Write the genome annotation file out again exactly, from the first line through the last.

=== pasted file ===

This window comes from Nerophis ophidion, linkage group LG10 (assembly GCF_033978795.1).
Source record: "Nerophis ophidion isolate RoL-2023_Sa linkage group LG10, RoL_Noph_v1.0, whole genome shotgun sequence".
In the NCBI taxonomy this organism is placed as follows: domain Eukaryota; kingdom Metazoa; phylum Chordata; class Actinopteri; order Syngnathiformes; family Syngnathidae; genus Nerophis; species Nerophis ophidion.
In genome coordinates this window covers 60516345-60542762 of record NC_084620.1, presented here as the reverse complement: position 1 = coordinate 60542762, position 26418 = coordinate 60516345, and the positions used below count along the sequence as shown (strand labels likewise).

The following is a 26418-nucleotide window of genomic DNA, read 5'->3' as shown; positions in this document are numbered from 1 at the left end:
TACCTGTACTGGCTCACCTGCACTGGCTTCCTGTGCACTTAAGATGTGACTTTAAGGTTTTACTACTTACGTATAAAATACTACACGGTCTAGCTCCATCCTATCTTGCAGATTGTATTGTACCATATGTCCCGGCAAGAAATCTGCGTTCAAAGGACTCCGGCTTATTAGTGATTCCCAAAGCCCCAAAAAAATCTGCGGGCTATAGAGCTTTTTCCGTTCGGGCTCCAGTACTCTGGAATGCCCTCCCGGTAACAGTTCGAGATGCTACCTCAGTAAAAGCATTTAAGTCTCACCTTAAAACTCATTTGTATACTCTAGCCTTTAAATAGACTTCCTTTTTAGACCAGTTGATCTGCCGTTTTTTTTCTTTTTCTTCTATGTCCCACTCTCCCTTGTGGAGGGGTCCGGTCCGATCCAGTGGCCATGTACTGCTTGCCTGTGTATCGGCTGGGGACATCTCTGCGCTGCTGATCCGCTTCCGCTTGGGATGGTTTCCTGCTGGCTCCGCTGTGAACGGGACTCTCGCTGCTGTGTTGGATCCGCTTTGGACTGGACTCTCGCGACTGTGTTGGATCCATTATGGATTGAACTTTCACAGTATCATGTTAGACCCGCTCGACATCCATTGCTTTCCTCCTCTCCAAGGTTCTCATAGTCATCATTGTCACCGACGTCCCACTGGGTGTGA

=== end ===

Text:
This window comes from Nerophis ophidion, linkage group LG10 (assembly GCF_033978795.1).
Source record: "Nerophis ophidion isolate RoL-2023_Sa linkage group LG10, RoL_Noph_v1.0, whole genome shotgun sequence".
In the NCBI taxonomy this organism is placed as follows: domain Eukaryota; kingdom Metazoa; phylum Chordata; class Actinopteri; order Syngnathiformes; family Syngnathidae; genus Nerophis; species Nerophis ophidion.
In genome coordinates this window covers 60516345-60542762 of record NC_084620.1, presented here as the reverse complement: position 1 = coordinate 60542762, position 26418 = coordinate 60516345, and the positions used below count along the sequence as shown (strand labels likewise).

The following is a 26418-nucleotide window of genomic DNA, read 5'->3' as shown; positions in this document are numbered from 1 at the left end:
TACCTGTACTGGCTCACCTGCACTGGCTTCCTGTGCACTTAAGATGTGACTTTAAGGTTTTACTACTTACGTATAAAATACTACACGGTCTAGCTCCATCCTATCTTGCAGATTGTATTGTACCATATGTCCCGGCAAGAAATCTGCGTTCAAAGGACTCCGGCTTATTAGTGATTCCCAAAGCCCCAAAAAAATCTGCGGGCTATAGAGCTTTTTCCGTTCGGGCTCCAGTACTCTGGAATGCCCTCCCGGTAACAGTTCGAGATGCTACCTCAGTAAAAGCATTTAAGTCTCACCTTAAAACTCATTTGTATACTCTAGCCTTTAAATAGACTTCCTTTTTAGACCAGTTGATCTGCCGTTTTTTTTCTTTTTCTTCTATGTCCCACTCTCCCTTGTGGAGGGGTCCGGTCCGATCCAGTGGCCATGTACTGCTTGCCTGTGTATCGGCTGGGGACATCTCTGCGCTGCTGATCCGCTTCCGCTTGGGATGGTTTCCTGCTGGCTCCGCTGTGAACGGGACTCTCGCTGCTGTGTTGGATCCGCTTTGGACTGGACTCTCGCGACTGTGTTGGATCCATTATGGATTGAACTTTCACAGTATCATGTTAGACCCGCTCGACATCCATTGCTTTCCTCCTCTCCAAGGTTCTCATAGTCATCATTGTCACCGACGTCCCACTGGGTGTGA